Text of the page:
As cloud adoption continues to grow, so has organisations’ use of multi-cloud. But as this technology has emerged so have some myths surrounding it.
A recent report from Rightscale has revealed that businesses are now using an average of six separate clouds.
Salesforce offered cloud as a service back in 1999. The technology has been around for awhile, despite many believing it is still a fairly recent innovation.
The majority of businesses are using the cloud to improve agility and flexibility across operations.
Such is the benefit that the cloud can bring, businesses are turning to using more than one more frequently: a multi-cloud.
Multi-cloud is an environment where applications are deployed across two or more cloud platforms.
It is evident that businesses do benefit from its use (and the cloud in general) with higher performance and cost efficiency capabilities by choosing a configuration of cloud platforms and technologies tailored to suit their needs.
As this ‘newish’ trend of multi-cloud gains popularity there are still those organisations that choose not to use it based on the challenges they think adopting multi-cloud will bring.
Myths have started to emerge around what businesses will find challenging about multi-cloud services, which is preventing CIOs from understanding what the multi-cloud is, or how it can benefit the wider business.
“Multi-cloud has for too long been the sleeping giant of the cloud computing world, with many IT leaders misinterpreting its meaning and therefore believing it doesn’t exist – even within their own organisations.”
“With businesses often ending up employing multi-cloud by accident due other departments employing cloud services without their knowledge, it is crucial that multi-cloud is understood and managed. If it is left for too long, it can cause headaches further down the line in terms of security and compliance”
You need to be a big business to really benefit from multi-cloud
The myth that multi-cloud is only for big businesses is perpetuated, quite rightly, by the assumption that in bigger organisations there is a multitude of differing opinions on what employees want to use.
It is therefore a natural evolution for them to have more than one cloud service. With this comes the benefits of a multi-vendor strategy, such as cost savings, more innovation and risk management.
Such benefits are however, not just for the big players.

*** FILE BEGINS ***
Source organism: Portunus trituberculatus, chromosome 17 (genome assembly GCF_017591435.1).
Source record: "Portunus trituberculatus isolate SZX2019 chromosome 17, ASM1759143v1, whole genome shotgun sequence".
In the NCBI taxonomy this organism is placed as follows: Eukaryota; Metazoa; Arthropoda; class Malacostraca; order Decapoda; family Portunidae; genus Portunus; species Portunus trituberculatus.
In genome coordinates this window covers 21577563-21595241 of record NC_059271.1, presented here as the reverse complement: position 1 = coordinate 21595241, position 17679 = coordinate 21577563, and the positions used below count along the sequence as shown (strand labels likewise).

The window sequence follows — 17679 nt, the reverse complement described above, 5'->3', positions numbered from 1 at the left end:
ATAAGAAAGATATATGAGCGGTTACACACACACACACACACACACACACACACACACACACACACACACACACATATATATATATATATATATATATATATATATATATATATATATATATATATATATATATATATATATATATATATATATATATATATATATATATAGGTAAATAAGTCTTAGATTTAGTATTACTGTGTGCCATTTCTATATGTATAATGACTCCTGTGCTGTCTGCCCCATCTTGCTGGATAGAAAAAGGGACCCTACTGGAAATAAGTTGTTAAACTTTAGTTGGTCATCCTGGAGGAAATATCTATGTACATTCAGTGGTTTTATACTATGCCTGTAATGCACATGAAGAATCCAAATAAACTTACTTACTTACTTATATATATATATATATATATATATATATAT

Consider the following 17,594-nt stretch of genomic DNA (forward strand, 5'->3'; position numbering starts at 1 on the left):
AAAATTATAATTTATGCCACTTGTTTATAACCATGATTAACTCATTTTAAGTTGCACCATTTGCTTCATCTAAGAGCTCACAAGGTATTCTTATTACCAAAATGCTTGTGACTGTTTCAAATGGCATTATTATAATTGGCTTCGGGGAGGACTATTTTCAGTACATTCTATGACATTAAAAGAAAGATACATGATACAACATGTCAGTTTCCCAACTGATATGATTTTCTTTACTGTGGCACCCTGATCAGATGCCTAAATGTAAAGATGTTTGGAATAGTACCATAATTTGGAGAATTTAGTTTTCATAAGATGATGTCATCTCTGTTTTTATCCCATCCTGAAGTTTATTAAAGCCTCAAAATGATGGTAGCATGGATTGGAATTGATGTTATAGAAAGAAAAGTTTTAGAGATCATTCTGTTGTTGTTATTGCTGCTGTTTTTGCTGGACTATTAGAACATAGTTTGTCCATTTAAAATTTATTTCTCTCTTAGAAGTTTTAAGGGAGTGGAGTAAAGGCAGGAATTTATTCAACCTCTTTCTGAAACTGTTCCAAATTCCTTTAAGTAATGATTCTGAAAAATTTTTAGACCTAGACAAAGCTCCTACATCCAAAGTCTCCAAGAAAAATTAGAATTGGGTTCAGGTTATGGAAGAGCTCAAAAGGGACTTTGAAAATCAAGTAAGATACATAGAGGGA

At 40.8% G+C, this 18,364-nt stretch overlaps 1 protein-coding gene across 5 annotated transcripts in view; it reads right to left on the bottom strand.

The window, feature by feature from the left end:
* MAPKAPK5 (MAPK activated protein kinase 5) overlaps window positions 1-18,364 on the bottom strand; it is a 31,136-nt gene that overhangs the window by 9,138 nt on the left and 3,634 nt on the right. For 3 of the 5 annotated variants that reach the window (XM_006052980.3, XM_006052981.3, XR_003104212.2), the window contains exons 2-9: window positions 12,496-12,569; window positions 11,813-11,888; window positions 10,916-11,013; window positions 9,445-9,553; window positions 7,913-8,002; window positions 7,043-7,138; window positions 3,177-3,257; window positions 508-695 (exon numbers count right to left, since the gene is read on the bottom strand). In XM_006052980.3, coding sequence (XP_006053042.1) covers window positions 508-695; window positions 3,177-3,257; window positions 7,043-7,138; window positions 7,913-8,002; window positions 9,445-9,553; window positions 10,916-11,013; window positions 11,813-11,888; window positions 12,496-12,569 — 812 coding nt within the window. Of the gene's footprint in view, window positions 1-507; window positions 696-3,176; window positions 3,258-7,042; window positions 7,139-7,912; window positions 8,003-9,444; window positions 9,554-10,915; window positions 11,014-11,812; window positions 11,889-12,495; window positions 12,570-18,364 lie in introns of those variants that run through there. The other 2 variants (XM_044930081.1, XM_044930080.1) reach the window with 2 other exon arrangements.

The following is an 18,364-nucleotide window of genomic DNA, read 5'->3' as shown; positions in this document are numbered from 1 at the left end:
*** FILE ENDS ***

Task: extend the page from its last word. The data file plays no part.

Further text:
Using multi-cloud is less secure
More clouds, more problems? This myth centres on the fact that, with the increasing complexity of multiple clouds, comes a greater risk of security issues.
But this is not necessarily true if well managed. Instead, it’s worth looking at it from the opposing view – how can a multi-cloud strategy help you be more secure and compliant.
Isn’t it the same as hybrid cloud?
Not at all. Multi-cloud helps to describe an increasingly common architecture and typically implies several key distinctions from the other commonly used term, ‘hybrid cloud’.
Although some commentators and analysts still use the terms interchangeably, hybrid cloud is actually a specific type of multi-cloud architecture.
The technical expertise required for multi-cloud is the biggest barrier to having a comprehensive strategy
It’s true that learning the ins and outs of the infrastructure and lingo of more than one cloud can be challenging, especially for a smaller company.
Meanwhile, bigger companies are faced with tremendous competition to retain the specialised engineers and architects who are versed in multi-cloud, meaning that even they often struggle to keep the required skills.
However, this isn’t a burden that IT departments need to shoulder alone and it doesn’t need to get in the way of benefiting from multiple clouds.
A first step should be auditing specific cloud services employees are using.
Based on the outcome you can assess the level of expertise that already exists in the business and find out where the gaps are.
From there you can also look externally and determine whether or not you need cloud brokers or managed cloud providers to execute and manage it successfully.
This can remove the burden from teams, freeing up time to focus on activities that help drive the business forward.